Not with a switch, but with a dial. That's how workers will begin returning to their stations today as Detroit's automakers reopen their assembly lines amid the COVID-19 pandemic. It's the largest segment of Michigan's economy to return to work yet as the state's manufacturing sector slowly begins to turn its wheels into production.
What Ford, General Motors, and Fiat-Chrysler are attempting to do will be a first for all three companies - restarting its entire production line in completely new ways. "The idea of going off was difficult, going on is even more difficult because at the time we turned off, people weren't really sure what the virus was," Ford CEO Jim Hackett told FOX 2 on Friday.
Amid its unprecedented restart will come new workplace restrictions like mandatory social distancing, more personal protective equipment, staggered work shifts, and extended break times. When COVID-19's presence in Michigan was still misunderstood and the auto manufacturers still had their factories open, dozens of UAW employees were exposed to the virus. The companies must now keep their employees safe while churning out more vehicles.
"You social distance as you walk into the place, we make sure you sanitize your hands, you put a mask on right away, and that we feel is going to contain all those particles and droplets that come out of your mouth, your nose, when you talk, when you breathe, when you cough - keep it in that mask," Dr. Jeff Hess, GM's chief medical director told FOX 2.
Hess cited GM's Kokomo plant in Indiana and Warren plant as factories that have already implemented these safety measures when its workers went back to the front lines to manufacture ventilators and masks. He also said every one of its facilities will have health centers open to care for any workers.
The three companies also received the blessing from its union representatives over the weekend, which thanked the workers already back on the assembly lines and promised to continue protections for its workers in the future.
"The UAW will continue to do everything we can to protect the health and safety of all members as plants reopen. We will continue to be vigilant in protecting the health and safety of our members, their families, and their communities. And we will continue to advocate for as much testing as possible and full testing as it becomes available,” read a statement.
State health officials are trying to balance economic restarts like Monday's return of the Big 3 while keeping the virus at bay. So far, Michigan's progress in the latter goal has been successful, per the state's reported daily coronavirus count on Sunday when only 11 more people were confirmed dead. As COVID-19's spread has fallen in Michigan, the governor has relaxed rules in different sectors of the economy that are deemed prepared to return to work. Manufacturing was the latest industry to receive the green light to go back to work last Monday.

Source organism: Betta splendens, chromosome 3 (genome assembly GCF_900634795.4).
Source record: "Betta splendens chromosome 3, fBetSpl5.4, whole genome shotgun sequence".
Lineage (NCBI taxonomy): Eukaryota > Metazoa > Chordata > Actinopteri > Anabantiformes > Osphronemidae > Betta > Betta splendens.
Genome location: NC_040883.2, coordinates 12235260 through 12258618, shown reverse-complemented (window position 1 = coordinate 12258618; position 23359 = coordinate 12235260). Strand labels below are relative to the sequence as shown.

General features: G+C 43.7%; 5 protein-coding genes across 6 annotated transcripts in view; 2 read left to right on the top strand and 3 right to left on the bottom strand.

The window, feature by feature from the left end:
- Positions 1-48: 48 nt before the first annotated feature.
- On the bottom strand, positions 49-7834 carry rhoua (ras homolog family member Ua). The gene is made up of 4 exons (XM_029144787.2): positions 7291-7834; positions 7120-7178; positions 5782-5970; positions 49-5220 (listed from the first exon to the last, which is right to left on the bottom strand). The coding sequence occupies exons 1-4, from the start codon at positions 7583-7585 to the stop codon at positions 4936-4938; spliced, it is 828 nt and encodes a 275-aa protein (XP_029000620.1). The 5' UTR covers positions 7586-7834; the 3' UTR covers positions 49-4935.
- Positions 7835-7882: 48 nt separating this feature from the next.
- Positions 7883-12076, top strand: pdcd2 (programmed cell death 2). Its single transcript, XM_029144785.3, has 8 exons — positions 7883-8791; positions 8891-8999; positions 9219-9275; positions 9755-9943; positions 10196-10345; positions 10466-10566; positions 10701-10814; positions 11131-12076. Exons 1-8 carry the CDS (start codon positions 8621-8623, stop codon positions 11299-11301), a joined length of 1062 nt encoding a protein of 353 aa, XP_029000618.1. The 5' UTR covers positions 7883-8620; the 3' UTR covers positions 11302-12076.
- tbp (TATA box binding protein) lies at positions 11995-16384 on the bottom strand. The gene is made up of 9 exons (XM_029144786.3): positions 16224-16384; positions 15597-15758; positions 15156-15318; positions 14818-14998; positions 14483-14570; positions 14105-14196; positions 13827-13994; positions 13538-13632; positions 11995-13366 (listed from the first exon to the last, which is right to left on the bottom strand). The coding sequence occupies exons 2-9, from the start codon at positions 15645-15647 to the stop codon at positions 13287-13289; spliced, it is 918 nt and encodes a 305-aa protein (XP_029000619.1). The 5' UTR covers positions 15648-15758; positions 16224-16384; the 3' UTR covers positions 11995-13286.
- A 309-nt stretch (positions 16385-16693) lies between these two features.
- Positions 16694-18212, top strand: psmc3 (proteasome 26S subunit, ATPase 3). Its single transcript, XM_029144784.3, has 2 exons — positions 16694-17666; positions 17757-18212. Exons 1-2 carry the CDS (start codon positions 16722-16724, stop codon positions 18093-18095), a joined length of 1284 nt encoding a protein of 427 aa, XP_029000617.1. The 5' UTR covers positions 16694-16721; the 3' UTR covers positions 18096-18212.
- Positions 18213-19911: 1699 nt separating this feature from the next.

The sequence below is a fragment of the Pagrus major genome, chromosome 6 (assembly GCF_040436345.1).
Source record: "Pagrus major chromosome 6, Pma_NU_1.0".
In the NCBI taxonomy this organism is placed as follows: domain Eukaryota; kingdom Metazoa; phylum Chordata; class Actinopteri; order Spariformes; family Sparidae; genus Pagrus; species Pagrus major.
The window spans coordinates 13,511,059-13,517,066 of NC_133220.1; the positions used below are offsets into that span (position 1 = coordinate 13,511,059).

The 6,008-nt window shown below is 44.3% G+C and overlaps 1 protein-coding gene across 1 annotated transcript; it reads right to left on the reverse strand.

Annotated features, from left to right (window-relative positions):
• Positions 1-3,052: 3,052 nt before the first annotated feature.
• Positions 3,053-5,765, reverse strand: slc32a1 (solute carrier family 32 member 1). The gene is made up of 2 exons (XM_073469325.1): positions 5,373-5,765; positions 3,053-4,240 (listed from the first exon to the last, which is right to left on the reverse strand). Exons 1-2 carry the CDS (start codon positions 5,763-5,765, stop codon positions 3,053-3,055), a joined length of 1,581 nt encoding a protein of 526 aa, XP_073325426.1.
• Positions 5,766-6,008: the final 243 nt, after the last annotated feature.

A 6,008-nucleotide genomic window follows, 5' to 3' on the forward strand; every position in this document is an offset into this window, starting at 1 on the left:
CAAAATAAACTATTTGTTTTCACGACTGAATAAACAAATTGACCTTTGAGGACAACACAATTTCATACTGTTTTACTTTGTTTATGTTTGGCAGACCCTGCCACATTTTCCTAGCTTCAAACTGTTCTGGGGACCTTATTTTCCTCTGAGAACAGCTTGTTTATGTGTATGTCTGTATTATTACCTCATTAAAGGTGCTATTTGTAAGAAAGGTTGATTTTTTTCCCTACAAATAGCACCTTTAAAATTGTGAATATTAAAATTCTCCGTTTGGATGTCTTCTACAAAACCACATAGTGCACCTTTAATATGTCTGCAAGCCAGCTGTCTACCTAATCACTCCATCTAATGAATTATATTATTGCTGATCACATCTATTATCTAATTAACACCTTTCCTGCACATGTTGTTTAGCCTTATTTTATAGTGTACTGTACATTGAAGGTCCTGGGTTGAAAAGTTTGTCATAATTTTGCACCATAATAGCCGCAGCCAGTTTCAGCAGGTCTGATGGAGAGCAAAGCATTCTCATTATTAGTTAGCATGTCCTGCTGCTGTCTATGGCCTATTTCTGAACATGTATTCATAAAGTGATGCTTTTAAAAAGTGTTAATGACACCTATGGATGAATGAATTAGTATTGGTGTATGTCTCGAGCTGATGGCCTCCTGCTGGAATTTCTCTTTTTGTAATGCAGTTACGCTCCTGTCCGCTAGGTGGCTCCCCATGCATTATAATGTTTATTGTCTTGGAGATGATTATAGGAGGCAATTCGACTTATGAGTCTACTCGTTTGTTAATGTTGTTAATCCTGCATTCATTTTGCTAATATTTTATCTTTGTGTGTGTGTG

The loosening rules places Michigan in phase three of Gretchen Whitmer's six-phase plan to return to work. Getting to the next phase will require sharp declines in new cases and deaths, as well as continued strengthening of the state's health care capacity and robust testing and contact tracing protocols in place.
There's evidence that the first two requirements have already been achieved. Of those 11 new deaths reported, none were from Detroit - which was previously deemed the state's epicenter for new cases and higher fatality rates. At the same time, the city has also shut down its makeshift hospital at the TCF Center which would hold patients if hospitals became too overwhelmed.
Michigan has also increased its testing capacity to more than 10,000 tests completed every day. Experts believe for any state or city to fully reopen, it'll require bolstering its screening capacity by much more. One study out of Harvard recommended Michigan needed at least 58,000 daily tests to safely restart.
Weekend rains bleed into a flood watch for all of Monday and into the evening.
Poll: 63% of religious Americans believe COVID-19 pandemic is message from God for humanity to change
The coronavirus has prompted almost two-thirds of American believers of all faiths to feel that God is telling humanity to change how it lives, a new poll finds.
While the virus rattles the globe, causing economic hardship for millions and killing more than 85,000 Americans, the findings of the poll by the University of Chicago Divinity School and The Associated Press-NORC Center for Public Affairs Research indicate that people may also be searching for deeper meaning in the devastating outbreak.